Windows 7 offers a wide range of improvements in usability and performance. From simplifying everyday tasks to adding new power-saving features, there is something to be found in Windows 7 for every user.

Upgrade Checklist

You may be able to run Windows 7 on your current PC, depending on your hardware and what system you’re running now. Here is an important checklist to go through before you purchase a Windows 7 upgrade for your department.

  • Run Microsoft’s compatibility checker. Download and run this simple software tool to determine if there will be any conflicts. Click here to download this now. This tool will also determine if you meet the minimum system requirements. (Click here to view these requirements.)
  • Check with your software vendors for compatibility. Some applications may not run under Windows 7, particularly utilities and specialized software tools. Only your software vendor will know.
  • Back up your files. Before starting any major upgrade you should always back up your files.

Two Upgrade Paths

There are two upgrade paths for Windows 7, depending on which operating system you computer is currently running. It is important to know the differences.

Windows Vista SP1: In-Place Upgrade
If your system is running Windows Vista with Service Pack 1 or later, you can perform an in-place upgrade. This will leave all your files and programs untouched during the upgrade process. (In some cases new versions of some programs may need to be reinstalled. The Windows 7 Upgrade Advisor will produce a report during the upgrade process.)

Windows XP: Custom (Advanced) Installation
For systems with Windows XP, or Windows Vista that has not been upgraded to SP1 or later, you will need to perform a custom installation. You will need to save all your files, documents, pictures, video, music, etc., before performing this type of upgrade, as they will all be erased. You will also need to reinstall all your applications, so please be sure you have all your program discs before starting.

Additional Custom (Advanced) Installation Scenarios
You will also need to perform a custom installation, requiring the backing up of all data and reinstallation of all applications, if you are doing one of the following:

  • You are migrating from a 32-bit version of Windows Vista to a 64-bit version of Windows 7, or a 64-bit version of Windows Vista to a 32-bit version of Windows 7.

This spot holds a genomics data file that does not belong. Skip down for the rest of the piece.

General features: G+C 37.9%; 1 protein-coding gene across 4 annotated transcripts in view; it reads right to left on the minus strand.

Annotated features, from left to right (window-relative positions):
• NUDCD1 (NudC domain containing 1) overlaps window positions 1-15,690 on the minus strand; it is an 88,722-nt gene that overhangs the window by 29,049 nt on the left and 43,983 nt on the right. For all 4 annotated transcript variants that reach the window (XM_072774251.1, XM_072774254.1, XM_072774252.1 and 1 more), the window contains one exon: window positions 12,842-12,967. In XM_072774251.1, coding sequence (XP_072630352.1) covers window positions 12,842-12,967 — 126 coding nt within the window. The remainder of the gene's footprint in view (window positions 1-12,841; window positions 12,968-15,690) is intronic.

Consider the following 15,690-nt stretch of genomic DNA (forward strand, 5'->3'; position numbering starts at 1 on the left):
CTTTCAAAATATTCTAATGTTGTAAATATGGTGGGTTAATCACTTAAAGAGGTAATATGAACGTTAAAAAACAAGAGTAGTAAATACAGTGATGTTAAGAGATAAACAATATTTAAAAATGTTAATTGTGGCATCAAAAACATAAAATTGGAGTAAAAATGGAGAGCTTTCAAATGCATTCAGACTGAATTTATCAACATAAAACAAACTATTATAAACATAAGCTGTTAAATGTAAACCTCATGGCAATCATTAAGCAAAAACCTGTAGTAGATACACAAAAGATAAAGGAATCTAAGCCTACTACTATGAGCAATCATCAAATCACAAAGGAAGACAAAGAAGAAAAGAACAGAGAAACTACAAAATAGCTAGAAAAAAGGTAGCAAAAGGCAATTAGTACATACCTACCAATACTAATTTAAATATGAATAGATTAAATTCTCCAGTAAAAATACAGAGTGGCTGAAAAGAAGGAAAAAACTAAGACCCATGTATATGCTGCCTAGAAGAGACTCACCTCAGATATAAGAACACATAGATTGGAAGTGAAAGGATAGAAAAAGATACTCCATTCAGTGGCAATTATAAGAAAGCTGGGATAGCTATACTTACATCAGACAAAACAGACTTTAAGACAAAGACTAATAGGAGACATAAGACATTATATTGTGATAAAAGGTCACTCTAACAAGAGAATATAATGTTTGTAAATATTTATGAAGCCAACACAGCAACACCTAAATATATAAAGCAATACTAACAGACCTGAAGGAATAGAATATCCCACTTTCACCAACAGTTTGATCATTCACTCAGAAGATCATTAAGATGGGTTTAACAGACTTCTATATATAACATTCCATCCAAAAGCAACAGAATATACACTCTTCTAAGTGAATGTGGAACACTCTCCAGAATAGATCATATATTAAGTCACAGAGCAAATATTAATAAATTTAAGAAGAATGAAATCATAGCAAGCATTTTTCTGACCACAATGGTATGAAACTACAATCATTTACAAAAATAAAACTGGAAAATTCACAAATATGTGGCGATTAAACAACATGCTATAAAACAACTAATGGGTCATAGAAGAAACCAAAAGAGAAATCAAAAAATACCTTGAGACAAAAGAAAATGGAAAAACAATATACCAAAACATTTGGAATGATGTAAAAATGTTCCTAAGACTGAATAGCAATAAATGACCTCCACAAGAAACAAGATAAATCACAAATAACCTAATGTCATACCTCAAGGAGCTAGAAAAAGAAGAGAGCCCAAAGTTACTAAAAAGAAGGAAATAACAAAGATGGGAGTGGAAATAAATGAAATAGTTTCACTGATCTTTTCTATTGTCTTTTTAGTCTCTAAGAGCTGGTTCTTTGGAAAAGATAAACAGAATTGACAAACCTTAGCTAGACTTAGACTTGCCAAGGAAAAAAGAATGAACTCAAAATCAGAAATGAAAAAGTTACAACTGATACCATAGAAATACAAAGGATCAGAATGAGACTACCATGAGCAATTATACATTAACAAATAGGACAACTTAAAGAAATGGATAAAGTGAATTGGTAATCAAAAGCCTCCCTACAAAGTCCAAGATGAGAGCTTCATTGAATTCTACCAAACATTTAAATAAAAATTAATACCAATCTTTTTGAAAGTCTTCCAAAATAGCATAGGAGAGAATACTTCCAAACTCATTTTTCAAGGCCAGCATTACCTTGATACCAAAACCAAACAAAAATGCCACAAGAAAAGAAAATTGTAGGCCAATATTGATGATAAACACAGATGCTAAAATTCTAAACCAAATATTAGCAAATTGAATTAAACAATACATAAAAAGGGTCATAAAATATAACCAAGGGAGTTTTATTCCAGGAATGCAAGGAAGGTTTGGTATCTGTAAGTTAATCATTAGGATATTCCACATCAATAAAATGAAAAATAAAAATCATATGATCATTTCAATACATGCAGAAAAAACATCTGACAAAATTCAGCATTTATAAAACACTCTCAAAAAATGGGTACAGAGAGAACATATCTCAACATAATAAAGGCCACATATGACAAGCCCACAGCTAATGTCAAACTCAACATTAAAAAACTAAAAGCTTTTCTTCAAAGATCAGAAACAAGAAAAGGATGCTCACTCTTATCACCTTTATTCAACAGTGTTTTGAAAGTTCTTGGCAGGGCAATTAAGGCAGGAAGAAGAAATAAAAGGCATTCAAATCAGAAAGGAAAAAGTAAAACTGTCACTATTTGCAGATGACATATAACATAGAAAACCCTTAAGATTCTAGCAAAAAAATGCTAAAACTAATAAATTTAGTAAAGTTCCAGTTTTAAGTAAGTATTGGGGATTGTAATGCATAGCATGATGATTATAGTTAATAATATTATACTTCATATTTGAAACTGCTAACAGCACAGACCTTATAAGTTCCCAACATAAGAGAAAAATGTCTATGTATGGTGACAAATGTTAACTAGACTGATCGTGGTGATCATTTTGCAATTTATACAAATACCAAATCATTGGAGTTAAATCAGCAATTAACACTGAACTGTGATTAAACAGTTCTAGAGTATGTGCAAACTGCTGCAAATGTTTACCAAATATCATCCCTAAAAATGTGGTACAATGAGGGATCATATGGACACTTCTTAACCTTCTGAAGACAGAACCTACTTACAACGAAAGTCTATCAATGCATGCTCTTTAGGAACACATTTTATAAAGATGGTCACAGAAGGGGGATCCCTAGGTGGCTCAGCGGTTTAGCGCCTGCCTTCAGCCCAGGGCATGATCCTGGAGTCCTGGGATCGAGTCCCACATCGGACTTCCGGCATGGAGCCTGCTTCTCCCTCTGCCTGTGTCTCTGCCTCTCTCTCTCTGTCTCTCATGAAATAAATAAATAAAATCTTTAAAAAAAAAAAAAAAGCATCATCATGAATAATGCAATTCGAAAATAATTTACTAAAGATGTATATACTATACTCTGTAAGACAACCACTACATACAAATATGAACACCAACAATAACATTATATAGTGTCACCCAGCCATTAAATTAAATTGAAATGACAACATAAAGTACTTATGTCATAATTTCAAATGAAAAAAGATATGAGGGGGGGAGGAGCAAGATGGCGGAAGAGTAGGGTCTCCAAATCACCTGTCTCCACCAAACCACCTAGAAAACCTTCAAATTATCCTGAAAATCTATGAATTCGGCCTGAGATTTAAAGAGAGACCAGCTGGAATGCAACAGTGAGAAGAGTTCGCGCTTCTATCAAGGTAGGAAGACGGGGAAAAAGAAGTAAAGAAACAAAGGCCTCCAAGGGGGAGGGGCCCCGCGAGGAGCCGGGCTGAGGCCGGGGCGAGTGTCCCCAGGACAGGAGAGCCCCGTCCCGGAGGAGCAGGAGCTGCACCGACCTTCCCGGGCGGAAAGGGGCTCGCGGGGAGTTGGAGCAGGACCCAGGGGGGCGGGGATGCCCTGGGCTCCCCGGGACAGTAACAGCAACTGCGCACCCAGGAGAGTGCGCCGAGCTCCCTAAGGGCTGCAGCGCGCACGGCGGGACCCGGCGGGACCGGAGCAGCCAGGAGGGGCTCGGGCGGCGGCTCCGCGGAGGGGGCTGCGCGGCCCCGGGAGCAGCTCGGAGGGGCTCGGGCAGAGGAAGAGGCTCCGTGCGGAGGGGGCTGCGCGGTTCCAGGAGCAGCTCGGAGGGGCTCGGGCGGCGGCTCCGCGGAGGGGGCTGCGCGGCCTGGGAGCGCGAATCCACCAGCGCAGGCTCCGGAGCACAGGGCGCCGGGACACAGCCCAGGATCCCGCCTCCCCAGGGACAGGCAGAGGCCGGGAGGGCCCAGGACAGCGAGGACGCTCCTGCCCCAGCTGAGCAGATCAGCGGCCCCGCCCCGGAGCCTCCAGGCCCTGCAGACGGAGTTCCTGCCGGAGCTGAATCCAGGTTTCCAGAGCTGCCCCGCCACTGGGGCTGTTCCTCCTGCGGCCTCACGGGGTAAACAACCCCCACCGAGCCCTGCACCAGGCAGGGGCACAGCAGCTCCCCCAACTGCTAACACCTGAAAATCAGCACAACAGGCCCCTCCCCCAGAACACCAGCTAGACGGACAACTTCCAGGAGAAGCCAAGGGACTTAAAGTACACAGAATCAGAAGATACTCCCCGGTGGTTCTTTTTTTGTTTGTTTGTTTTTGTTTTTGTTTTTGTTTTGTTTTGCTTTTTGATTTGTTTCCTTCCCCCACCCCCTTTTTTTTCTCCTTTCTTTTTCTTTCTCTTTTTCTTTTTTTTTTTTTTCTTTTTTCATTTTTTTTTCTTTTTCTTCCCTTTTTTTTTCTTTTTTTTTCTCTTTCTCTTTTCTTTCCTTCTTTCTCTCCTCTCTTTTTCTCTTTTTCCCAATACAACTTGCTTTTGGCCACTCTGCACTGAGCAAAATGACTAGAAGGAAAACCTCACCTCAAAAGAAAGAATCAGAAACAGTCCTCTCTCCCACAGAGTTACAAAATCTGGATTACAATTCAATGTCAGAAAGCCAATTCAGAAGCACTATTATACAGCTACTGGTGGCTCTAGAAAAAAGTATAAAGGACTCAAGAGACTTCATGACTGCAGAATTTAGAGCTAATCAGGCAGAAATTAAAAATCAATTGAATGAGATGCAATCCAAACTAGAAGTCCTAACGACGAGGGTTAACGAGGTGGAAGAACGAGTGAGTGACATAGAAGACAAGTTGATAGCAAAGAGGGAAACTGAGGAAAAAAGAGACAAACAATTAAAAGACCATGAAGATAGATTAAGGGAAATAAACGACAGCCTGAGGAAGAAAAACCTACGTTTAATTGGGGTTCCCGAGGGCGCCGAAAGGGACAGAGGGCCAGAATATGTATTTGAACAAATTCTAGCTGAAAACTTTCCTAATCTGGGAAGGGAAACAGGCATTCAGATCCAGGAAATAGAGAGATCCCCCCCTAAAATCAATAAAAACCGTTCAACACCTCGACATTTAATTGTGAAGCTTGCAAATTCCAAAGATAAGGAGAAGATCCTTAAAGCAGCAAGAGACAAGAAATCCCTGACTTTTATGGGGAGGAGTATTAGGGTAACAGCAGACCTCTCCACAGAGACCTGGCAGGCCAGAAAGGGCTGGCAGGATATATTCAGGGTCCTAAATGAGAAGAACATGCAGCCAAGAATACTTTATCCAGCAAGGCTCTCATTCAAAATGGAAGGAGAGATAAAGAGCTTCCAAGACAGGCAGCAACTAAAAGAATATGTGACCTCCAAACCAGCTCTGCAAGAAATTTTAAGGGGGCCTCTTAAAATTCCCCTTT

• If you are moving from Windows Vista in one language to Windows 7 in a different language.
  • If you are moving from a higher edition to a lower edition (e.g. going from Windows Vista Enterprise to Windows 7 Professional).

32-bit and 64-bit Versions Available

It is important to install the correct version of Windows 7 on your system. Click here for instructions on determining which version of Windows you are currently running.

If your system is currently running a 32-bit version of Windows, but your processor can support the 64-bit version of Windows 7, and you opt to migrate to this version of Windows 7, please note that you will need to perform a custom (advanced) installation. Please consult with your hardware vendor to make this determination.

Please consult with your IT support if you are not able to determine which version of Windows 7 your system can support

Windows 7 Enterprise vs. Professional

Windows 7 Enterprise offers the most complete set of features available, including important data file protection. For a list of features offered in Enterprise that are not available in Professional, click here.

These additional features may create a level of complexity that some clients are uncomfortable with, as well as creating a larger installation footprint. For these clients we also offer Windows 7 Professional as a download option.

Windows XP Mode and Downgrade Rights

Microsoft ended support for Windows XP on April 8th, 2014. There will be no further security updates or technical support. Visit Microsoft for more information.

Some clients may have applications that work only in Windows XP. It is recommended that they speak with their software vendor to determine if an upgrade is available. If not, it is possible the application may run under Windows XP Mode, an additional download that allows you run older Windows XP business software right on your Windows 7 desktop.

Windows XP Mode is a free download. Click here to start.

For users who require the full version of Windows XP, you may request a downgrade.